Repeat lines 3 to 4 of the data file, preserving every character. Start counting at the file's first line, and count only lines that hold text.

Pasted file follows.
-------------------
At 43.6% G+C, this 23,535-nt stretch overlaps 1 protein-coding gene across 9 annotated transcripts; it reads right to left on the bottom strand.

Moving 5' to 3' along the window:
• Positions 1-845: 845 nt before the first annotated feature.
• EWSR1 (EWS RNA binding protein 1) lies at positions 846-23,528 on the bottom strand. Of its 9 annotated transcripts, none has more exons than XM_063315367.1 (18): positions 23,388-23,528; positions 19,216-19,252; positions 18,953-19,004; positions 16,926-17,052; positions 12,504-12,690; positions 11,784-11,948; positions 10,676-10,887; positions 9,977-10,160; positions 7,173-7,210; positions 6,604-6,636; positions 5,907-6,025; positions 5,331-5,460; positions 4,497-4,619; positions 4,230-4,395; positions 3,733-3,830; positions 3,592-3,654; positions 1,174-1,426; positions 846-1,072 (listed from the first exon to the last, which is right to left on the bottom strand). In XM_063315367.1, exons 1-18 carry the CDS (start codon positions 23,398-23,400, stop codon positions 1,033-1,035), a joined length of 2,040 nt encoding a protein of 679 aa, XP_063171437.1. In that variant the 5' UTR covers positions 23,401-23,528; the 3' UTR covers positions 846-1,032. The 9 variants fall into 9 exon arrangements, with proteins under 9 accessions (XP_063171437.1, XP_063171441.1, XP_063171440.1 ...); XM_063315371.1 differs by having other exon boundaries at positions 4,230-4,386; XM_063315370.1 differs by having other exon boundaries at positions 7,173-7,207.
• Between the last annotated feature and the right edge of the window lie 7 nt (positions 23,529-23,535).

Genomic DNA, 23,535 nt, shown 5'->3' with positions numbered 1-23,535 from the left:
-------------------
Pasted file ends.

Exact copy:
• Positions 1-845: 845 nt before the first annotated feature.
• EWSR1 (EWS RNA binding protein 1) lies at positions 846-23,528 on the bottom strand. Of its 9 annotated transcripts, none has more exons than XM_063315367.1 (18): positions 23,388-23,528; positions 19,216-19,252; positions 18,953-19,004; positions 16,926-17,052; positions 12,504-12,690; positions 11,784-11,948; positions 10,676-10,887; positions 9,977-10,160; positions 7,173-7,210; positions 6,604-6,636; positions 5,907-6,025; positions 5,331-5,460; positions 4,497-4,619; positions 4,230-4,395; positions 3,733-3,830; positions 3,592-3,654; positions 1,174-1,426; positions 846-1,072 (listed from the first exon to the last, which is right to left on the bottom strand). In XM_063315367.1, exons 1-18 carry the CDS (start codon positions 23,398-23,400, stop codon positions 1,033-1,035), a joined length of 2,040 nt encoding a protein of 679 aa, XP_063171437.1. In that variant the 5' UTR covers positions 23,401-23,528; the 3' UTR covers positions 846-1,032. The 9 variants fall into 9 exon arrangements, with proteins under 9 accessions (XP_063171437.1, XP_063171441.1, XP_063171440.1 ...); XM_063315371.1 differs by having other exon boundaries at positions 4,230-4,386; XM_063315370.1 differs by having other exon boundaries at positions 7,173-7,207.